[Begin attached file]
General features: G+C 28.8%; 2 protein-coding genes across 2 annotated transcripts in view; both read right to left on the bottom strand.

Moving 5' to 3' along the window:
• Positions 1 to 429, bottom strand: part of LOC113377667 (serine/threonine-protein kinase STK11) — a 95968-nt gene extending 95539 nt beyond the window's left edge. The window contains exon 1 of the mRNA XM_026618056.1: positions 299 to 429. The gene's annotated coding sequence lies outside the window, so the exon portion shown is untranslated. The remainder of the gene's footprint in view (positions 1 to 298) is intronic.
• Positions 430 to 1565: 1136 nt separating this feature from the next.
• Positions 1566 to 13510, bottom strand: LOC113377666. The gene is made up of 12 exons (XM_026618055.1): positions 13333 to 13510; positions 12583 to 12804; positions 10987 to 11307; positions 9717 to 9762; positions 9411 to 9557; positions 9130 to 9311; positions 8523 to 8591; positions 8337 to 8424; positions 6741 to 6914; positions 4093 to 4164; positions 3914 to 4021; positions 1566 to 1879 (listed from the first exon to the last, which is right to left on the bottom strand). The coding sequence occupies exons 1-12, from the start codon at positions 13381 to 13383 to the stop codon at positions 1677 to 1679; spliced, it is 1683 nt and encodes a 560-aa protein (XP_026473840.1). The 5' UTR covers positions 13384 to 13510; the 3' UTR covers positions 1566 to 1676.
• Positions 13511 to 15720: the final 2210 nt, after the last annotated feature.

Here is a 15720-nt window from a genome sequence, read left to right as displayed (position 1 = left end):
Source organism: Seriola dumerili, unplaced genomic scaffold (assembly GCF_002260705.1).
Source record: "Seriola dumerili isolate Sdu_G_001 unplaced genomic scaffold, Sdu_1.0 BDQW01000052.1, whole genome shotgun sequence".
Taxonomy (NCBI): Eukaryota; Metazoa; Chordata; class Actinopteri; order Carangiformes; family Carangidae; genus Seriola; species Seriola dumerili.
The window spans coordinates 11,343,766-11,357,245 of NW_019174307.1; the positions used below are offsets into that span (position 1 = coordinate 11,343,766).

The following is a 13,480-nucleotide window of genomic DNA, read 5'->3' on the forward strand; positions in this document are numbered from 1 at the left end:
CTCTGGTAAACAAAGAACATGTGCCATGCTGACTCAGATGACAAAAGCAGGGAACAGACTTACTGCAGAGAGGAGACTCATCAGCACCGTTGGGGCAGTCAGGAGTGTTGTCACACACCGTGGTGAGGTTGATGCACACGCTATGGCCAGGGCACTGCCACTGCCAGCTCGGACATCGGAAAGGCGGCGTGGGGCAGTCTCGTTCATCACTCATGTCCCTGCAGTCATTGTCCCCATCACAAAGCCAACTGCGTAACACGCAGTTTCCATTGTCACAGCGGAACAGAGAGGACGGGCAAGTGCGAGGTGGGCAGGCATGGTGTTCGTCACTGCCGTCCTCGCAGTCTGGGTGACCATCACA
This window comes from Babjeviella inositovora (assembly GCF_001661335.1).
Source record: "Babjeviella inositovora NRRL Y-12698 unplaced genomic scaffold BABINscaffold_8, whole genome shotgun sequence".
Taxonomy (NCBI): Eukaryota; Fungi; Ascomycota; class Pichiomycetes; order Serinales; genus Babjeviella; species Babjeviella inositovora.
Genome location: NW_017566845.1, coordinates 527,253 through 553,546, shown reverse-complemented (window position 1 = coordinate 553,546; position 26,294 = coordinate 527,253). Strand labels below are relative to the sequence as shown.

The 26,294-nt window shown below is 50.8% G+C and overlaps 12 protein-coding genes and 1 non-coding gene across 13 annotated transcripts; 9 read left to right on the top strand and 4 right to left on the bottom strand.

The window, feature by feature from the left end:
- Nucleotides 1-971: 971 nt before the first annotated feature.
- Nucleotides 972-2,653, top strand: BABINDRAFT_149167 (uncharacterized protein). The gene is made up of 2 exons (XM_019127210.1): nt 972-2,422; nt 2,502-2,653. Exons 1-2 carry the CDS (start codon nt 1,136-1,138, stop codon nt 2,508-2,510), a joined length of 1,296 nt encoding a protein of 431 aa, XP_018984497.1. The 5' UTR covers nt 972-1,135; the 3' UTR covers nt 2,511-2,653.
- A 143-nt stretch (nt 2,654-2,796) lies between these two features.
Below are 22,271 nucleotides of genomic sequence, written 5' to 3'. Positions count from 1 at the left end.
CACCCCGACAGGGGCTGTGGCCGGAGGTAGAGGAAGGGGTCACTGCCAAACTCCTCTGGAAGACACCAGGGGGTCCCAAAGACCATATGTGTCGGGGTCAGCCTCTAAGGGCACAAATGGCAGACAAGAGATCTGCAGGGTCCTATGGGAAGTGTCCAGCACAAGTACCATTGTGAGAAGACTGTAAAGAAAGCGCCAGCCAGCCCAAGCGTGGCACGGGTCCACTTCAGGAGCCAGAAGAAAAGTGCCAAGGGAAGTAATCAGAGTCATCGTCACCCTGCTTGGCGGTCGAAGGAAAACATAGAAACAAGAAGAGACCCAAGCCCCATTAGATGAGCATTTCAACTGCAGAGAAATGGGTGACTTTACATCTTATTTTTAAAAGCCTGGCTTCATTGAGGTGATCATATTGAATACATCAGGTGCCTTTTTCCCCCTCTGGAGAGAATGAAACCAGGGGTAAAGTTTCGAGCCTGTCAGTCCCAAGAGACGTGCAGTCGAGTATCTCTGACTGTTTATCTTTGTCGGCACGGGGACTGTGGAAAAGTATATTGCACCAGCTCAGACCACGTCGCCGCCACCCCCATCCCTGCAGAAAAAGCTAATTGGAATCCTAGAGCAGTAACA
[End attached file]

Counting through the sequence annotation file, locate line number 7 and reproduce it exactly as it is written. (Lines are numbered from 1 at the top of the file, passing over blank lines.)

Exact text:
Here is a 15720-nt window from a genome sequence, read left to right as displayed (position 1 = left end):